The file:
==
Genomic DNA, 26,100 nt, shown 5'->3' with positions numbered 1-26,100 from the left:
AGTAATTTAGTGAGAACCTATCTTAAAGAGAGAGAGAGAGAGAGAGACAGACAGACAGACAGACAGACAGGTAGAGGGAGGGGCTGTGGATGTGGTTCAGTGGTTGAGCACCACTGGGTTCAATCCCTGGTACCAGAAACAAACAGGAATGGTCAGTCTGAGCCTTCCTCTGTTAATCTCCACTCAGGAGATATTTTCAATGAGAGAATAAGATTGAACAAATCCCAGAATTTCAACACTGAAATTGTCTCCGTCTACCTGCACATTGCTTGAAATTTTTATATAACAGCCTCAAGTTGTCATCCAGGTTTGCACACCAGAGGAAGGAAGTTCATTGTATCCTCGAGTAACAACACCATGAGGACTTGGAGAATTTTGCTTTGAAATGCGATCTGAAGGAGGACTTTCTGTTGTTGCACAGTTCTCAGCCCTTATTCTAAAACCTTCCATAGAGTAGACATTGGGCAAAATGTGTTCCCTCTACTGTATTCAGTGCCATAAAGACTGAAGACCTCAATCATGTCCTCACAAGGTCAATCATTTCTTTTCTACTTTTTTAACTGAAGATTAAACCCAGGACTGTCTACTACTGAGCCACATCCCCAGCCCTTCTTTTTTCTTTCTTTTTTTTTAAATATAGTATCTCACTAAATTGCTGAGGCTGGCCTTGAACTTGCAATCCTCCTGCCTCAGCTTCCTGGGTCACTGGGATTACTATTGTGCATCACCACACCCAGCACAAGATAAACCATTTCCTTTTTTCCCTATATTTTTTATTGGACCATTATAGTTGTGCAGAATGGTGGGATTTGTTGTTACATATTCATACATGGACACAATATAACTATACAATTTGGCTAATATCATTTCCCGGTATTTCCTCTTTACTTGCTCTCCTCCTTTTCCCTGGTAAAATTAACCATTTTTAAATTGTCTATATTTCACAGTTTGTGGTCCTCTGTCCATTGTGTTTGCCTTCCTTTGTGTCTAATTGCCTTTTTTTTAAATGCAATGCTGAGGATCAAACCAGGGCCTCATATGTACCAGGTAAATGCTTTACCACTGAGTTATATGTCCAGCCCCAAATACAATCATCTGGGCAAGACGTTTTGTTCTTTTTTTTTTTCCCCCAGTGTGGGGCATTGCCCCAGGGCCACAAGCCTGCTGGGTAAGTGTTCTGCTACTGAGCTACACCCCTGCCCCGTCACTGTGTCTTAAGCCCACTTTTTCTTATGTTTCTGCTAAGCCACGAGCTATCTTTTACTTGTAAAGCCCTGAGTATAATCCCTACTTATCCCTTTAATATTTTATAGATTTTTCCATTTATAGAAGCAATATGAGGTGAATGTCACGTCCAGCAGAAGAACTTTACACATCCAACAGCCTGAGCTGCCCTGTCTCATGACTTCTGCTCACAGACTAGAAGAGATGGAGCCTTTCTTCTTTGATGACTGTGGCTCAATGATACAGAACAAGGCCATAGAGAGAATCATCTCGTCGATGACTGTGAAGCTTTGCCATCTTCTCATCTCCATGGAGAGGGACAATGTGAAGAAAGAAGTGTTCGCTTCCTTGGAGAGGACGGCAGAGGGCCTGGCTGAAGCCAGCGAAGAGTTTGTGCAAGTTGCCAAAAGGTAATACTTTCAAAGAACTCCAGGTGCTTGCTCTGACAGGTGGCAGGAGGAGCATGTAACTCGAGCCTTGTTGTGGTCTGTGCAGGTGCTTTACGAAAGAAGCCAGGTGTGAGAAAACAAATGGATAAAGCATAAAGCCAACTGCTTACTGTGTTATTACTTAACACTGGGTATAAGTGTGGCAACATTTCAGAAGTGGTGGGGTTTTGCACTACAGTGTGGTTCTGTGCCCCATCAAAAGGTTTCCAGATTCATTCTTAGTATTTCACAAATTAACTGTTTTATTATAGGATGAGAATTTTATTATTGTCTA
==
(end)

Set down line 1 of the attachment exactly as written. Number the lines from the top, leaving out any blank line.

Genomic DNA, 26,100 nt, shown 5'->3' with positions numbered 1-26,100 from the left: